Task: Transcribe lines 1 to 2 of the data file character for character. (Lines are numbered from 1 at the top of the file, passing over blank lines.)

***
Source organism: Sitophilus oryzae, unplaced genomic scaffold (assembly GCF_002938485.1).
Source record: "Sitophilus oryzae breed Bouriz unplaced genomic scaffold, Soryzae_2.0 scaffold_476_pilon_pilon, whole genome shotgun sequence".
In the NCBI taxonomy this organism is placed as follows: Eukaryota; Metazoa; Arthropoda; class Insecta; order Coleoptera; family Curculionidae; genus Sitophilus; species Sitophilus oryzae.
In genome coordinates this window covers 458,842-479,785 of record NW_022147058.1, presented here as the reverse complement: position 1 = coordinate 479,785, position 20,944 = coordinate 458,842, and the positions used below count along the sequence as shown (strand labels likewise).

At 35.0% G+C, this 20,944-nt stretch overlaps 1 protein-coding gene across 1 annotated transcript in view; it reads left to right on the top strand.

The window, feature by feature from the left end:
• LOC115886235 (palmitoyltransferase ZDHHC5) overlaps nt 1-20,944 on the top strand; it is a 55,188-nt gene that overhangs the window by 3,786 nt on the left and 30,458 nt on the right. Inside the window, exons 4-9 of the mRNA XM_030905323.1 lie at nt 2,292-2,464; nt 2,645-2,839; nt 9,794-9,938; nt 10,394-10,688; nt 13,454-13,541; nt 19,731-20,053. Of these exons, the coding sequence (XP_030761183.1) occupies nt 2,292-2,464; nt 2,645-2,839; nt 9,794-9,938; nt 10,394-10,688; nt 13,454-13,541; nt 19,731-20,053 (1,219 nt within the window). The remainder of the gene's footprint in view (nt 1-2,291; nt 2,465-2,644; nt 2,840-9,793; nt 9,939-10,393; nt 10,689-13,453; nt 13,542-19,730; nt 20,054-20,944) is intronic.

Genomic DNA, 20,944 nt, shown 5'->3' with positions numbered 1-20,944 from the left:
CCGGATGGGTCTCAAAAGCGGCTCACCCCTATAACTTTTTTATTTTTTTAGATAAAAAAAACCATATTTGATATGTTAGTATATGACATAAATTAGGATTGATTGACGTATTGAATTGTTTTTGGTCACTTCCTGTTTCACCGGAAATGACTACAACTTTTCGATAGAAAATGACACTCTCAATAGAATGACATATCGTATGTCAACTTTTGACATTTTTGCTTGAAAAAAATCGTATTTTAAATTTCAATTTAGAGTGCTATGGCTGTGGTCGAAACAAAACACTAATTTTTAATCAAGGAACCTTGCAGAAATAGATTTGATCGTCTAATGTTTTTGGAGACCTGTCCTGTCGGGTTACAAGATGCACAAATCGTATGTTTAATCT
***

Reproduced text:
Source organism: Sitophilus oryzae, unplaced genomic scaffold (assembly GCF_002938485.1).
Source record: "Sitophilus oryzae breed Bouriz unplaced genomic scaffold, Soryzae_2.0 scaffold_476_pilon_pilon, whole genome shotgun sequence".